Clear and cold. Over the wind, the rustle of a squirrel bounding through waves of dead grass, and the high, thin calls of a lone waxwing.
A cedar waxwing alone in a barberry bush gobbles like candy its dull red pills—no match for the scarlet drops at the tips of his wings.
Under a low cloud ceiling, the keening calls of waxwings. Daffodils have raised their green spears all around the broken statue of a dog.
After a night of rain and unseasonable warmth, the snow cover is threadbare. Moss glows green on the road bank. Waxwings’ silvery whistles.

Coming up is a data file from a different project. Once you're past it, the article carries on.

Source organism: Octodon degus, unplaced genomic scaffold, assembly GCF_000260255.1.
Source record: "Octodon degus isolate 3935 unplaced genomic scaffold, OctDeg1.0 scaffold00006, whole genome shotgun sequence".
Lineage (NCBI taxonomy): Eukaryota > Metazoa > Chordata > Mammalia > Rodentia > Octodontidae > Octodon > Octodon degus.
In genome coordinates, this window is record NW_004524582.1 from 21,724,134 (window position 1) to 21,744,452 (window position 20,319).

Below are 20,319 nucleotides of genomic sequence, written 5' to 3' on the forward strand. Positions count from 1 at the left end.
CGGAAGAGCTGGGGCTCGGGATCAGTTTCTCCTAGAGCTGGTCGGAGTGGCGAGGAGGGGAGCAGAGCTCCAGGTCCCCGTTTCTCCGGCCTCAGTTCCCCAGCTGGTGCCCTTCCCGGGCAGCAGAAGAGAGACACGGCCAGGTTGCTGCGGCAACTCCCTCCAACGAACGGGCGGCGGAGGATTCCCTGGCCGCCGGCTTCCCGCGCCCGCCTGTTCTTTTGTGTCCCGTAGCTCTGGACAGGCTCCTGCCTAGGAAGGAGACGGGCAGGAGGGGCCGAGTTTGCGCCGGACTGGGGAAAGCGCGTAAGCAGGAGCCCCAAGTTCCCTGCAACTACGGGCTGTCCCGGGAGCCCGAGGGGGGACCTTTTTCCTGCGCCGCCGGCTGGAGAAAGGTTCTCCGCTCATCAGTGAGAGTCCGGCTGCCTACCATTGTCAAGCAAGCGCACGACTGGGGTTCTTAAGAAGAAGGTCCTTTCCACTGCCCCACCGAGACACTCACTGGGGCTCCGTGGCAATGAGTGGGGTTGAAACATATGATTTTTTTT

Cedar waxwings crowd into the tops of the tall locusts, harried by goldfinches. High above, two swifts arc and swoop against the blue.
Bitter wind. A small privet bush bends under the weight of six juncos, then two titmice, then three waxwings, each feasting on its berries.
More rain. From the treetops, the thin whistles of cedar waxwings. A squirrel digs up a walnut in the yard and buries it a foot away.
The dark green wall of the woods begins to vibrate—a shimmer of mizzle. The dog’s muzzle rotates, nose twitching. A cedar waxwing’s whistle.
Warm sun on new snow. From behind the house, the high-pitched whistling of waxwings. The porch roof’s last, snaggletoothed icicle lets go.
The ethereal notes of cedar waxwings on the wind. In the now-leafless lilac, I spot a black walnut wedged into a cluster of small branches.